John There they go, that’s a bull’s eye, I warrant. Dang me though,
if I wouldn’t rather see Miss Mary than this cock robin sports yonder,
here she comes. Good morning, Miss Mary. [Enter Mary from cottage L.]

Mary Oh, Wickens, you are there. How kind of you to help me
with the milk pails to-day, when all the lads and lasses have
given themselves a holiday to see the shooting.

John Ah, Miss Mary, you ought to be among then, with a green hat
and feather, if all had their rights.

Mary [Laughing.] Nay, ladies without a farthing in the world,
ought to put aside their ladyships and make themselves:
besides I’m proud of my dairy here, just help me with this troublesome
fellow, steady, don’t shake it, the cream is foaming so beautifully.
There. [John carries pan into cottage and returns down, R.]

John Now, Miss Mary, what can I do for you?

Mary Let me see; well, really, I do believe, Wickens,
I’ve nothing to do but amuse myself.

John Dang it, Miss, that’s a pity, cos I can’t help you at that, you see.

Mary Oh! Yes, bring me out dear old Welsh nurse’s spinning wheel
[Exit John into cottage, L. 2 E.] by the side of which I have stood
so often, a round eyed baby wondering at its whirring wheel.
[Reenter John with wheel, places it near cottage, L. 2 E.] There,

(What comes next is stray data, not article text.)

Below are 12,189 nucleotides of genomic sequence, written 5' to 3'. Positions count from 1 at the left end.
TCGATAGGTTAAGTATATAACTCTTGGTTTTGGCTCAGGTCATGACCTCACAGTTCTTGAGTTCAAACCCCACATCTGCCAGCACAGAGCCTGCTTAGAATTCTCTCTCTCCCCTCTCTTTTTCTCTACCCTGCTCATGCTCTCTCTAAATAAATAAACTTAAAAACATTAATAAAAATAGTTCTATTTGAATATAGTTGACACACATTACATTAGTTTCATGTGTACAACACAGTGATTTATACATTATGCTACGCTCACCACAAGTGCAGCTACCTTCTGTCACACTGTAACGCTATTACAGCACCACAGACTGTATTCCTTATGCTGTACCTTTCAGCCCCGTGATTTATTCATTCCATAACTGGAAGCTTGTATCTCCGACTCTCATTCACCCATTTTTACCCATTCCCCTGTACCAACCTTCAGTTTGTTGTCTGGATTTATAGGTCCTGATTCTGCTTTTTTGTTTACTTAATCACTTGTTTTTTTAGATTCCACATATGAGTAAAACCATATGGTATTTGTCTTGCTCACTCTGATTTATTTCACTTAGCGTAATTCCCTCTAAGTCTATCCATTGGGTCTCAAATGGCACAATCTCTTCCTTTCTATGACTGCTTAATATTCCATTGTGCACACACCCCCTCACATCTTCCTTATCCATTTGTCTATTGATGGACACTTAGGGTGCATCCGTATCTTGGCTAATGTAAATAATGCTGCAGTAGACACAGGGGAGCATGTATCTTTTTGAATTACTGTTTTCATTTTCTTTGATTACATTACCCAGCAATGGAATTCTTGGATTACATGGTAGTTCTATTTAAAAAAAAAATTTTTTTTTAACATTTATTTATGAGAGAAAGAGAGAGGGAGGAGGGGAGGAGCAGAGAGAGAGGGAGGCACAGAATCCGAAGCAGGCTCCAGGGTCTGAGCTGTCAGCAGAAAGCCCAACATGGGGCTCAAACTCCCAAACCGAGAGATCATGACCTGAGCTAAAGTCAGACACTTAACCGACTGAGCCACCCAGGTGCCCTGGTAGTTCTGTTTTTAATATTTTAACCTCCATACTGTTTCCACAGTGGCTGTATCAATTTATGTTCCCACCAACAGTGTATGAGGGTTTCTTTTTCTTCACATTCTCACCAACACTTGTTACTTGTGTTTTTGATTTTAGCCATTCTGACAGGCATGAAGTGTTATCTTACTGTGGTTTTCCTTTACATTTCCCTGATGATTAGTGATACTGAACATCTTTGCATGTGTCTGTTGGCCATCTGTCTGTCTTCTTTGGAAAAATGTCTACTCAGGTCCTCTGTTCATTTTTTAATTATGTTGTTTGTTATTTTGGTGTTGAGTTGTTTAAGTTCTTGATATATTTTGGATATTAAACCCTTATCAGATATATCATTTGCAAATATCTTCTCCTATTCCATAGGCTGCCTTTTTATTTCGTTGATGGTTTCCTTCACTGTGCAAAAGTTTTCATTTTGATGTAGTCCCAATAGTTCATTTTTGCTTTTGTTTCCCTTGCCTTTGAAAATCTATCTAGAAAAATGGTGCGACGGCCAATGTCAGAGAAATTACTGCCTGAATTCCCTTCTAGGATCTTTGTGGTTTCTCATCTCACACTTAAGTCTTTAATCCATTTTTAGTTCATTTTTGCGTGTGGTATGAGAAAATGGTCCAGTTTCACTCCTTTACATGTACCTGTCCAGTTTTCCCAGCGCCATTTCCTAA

that will do famously. I can catch the full scent of the jessamines.

John [R. C.] Anything more, Miss Mary?

Mary No, thank you, Wickens!

John [Going.] Good morning, Miss Mary.

Mary Good morning, Wickens.

John [Returning.] Is there anything I can get for you, Miss Mary?

Mary [Spinning.] Nothing, thank you.

John Dang me if I wouldn’t like to stop all day, and watch
her pretty figure and run errands for her. [Exit R. 3 E.,
crosses behind fence.]

Mary Poor Wickens is not the only one who thinks I am a very ill-used
young body. Now I don’t think so. Grandfather was rich, but he
must have had a bad heart, or he never could have cast off poor mamma;
had he adopted me, I should never have been so happy as I am now,
uncle is kind to me in his pompous, patronizing way, and dear Florence
loves me like a sister, and so I am happy. I am my own mistress here,
and not anybody’s humble servant, I sometimes find myself singing as the
birds do, because I can’t help it [Song, “Maid with the milking pail,”
can be introduced here.]

Enter Florence and Asa through gate, R. 3 E.

Flo Come along, cousin, come along. I want to introduce you
to my little cousin. [Kisses Mary.] I’ve brought you a visitor,
Miss Mary Meredith, Mr. Asa Trenchard, our American cousin.
[They shake hands.] That will do for the present. This young gentleman
has carried off the prize by three successive shots in the bull’s eye.

Mary I congratulate you, sir, and am happy to see you.

Asa [Shakes hands again.] Thank you, Miss.

Flo That will do for a beginning.

Asa [ Aside.] And so that is Mark Trenchard’s grandchild.

Mary Why have you left the archery, Florence?

Flo Because, after Mr. Asa’s display, I felt in no humor for shooting,
and I have some very grave business with my cousin here.

Mary You? Grave business? Why I thought you never had any graver business
than being very pretty, very amiable, and very ready to be amused.

Asa Wal, Miss, I guess the first comes natural round these diggins. [Bows.]

Mary You are very polite. This is my domain, sir, and I shall be
happy to show you, that is, if you understand anything about a dairy.